Coffee is for Closers….and Coaches

Good day everyone

Welcome back to the Café

Here is a piece of training I shared with a student this week.

I hope you find it helpful.

Coffee is for Closers….and Coaches

You’ve likely watched the iconic scene from David Mamet’s Glengarry Glen Ross where Blake, a young hotshot from downtown with an $100,000 BMW and a holier-than-thou attitude, browbeats a room full of downtrodden salesman. He threatens them, insults their sales skills, and questions their manhood. His only advice?

“Always be closing.”

While that makes for award-winning drama, it’s not what we deem effective coaching.

Blake’s biggest flaw as a coach – but certainly not his only one – is that he only addresses the problems without analyzing the causes. He says a lot about what to do and nothing about how to do it.

Unfortunately, a lot of terrible coaching happens in many sales organizations because so many managers are like Blake: they might be able to make things work for themselves, but they have no idea how to teach someone else. Nor do they analyze what “is” going on versus what “ought to be” going on. They’re just repeating advice like “Always be closing.”

This happens for many reasons: managers don’t have time to coach or have too many competing priorities. More often than not, sales managers were good salespeople, and the assumption is made that they will also be good coaches. But as Glengarry Glen Ross shows us, a great salesman isn’t necessarily a great coach.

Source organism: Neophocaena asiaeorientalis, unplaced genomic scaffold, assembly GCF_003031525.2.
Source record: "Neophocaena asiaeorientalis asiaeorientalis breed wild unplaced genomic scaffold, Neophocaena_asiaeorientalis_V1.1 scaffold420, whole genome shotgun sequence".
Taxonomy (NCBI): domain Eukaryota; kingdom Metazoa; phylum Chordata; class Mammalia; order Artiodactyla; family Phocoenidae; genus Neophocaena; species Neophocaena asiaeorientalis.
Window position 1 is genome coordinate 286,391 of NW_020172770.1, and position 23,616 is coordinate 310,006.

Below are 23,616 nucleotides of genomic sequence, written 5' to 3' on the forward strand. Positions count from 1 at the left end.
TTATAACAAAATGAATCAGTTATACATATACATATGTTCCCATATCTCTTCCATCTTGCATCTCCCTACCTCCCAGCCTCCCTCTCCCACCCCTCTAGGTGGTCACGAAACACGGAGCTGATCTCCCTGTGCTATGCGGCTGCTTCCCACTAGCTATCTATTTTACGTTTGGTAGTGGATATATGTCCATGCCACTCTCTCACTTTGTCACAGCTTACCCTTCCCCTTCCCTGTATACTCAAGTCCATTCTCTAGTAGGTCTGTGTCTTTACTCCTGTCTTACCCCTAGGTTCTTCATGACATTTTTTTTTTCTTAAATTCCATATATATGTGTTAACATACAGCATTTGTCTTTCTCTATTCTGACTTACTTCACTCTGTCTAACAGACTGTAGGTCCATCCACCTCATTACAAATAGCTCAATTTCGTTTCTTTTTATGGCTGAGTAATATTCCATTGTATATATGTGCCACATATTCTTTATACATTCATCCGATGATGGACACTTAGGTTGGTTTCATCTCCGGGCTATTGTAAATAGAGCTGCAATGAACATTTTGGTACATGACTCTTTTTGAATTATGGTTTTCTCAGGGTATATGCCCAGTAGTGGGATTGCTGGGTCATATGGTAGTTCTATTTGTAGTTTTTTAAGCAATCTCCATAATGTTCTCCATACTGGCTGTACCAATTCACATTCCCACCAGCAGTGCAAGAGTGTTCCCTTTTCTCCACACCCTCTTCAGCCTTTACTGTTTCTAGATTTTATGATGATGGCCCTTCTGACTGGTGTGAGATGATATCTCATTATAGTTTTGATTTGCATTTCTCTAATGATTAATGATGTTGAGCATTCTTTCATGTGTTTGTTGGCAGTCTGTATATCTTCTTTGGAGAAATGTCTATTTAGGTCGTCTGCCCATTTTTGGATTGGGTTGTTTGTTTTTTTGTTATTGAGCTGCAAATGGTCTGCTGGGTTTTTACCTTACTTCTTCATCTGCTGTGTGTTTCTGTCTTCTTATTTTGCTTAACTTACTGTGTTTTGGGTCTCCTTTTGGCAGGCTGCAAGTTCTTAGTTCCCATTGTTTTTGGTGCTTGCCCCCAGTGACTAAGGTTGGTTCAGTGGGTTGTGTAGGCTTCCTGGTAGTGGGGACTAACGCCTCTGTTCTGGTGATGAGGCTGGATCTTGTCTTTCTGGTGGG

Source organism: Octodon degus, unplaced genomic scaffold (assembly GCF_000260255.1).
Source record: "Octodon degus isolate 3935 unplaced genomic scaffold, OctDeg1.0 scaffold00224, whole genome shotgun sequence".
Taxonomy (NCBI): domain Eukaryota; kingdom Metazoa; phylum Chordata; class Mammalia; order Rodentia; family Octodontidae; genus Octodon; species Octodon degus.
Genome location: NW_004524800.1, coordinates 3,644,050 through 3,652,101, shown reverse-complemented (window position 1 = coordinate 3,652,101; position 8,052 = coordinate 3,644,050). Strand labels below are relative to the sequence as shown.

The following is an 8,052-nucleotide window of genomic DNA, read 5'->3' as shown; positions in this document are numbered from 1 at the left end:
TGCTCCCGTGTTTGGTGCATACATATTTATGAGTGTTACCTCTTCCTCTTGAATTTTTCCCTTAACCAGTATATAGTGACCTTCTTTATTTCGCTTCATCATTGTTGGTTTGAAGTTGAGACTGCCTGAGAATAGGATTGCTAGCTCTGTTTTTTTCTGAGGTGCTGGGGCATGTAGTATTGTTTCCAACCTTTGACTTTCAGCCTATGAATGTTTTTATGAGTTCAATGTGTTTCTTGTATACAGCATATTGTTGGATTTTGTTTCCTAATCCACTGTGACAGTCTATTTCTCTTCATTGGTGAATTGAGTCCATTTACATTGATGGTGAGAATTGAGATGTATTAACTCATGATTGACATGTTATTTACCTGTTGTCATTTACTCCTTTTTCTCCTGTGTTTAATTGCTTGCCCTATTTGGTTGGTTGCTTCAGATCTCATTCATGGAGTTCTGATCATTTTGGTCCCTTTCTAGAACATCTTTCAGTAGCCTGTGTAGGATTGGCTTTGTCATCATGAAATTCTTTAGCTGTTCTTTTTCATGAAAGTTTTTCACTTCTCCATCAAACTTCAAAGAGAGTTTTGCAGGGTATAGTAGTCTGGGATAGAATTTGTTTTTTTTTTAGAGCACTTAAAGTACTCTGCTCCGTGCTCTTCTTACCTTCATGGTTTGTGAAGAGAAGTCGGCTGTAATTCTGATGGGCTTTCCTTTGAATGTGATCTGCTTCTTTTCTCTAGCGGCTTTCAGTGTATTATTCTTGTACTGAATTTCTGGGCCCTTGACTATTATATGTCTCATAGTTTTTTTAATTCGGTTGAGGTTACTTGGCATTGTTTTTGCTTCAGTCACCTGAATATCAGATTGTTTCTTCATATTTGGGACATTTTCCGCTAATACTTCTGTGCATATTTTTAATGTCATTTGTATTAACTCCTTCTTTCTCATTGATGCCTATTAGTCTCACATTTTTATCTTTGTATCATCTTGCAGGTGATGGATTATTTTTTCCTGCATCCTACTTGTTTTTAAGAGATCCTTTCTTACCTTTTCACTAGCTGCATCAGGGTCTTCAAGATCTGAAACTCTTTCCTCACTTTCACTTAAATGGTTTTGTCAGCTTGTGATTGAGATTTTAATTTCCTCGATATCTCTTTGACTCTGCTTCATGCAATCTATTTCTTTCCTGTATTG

Sophisticated sales organizations develop a model of what “excellent” sales behavior looks like based on what has proven to be successful. They train their people to observe actual performance against this template of excellent behavior and give solid, professional feedback about the gaps between the right way to do things and what’s currently happening.

It is not enough just to say “Accomplish X” – it’s far more relevant and beneficial to teach the skills that will accomplish X. Good sales coaches know the skills that correlate with success and act as diagnosticians rather than dictators.

For a good sales manager, it’s not “Always be closing,” it’s “Always be Coaching.”

Thank you for stopping by the Café. Would you please share it with someone who could benefit from it if you found this helpful? For more tips and resources, visit the website at Please also feel free to buy me a cup of coffee.

Published by cafeboss2503

I am a Retail manager with over 30 years of experience and stories. I started as a shift manager and worked my way up to Regional Management positions. I also enjoy a good cup of Coffee.

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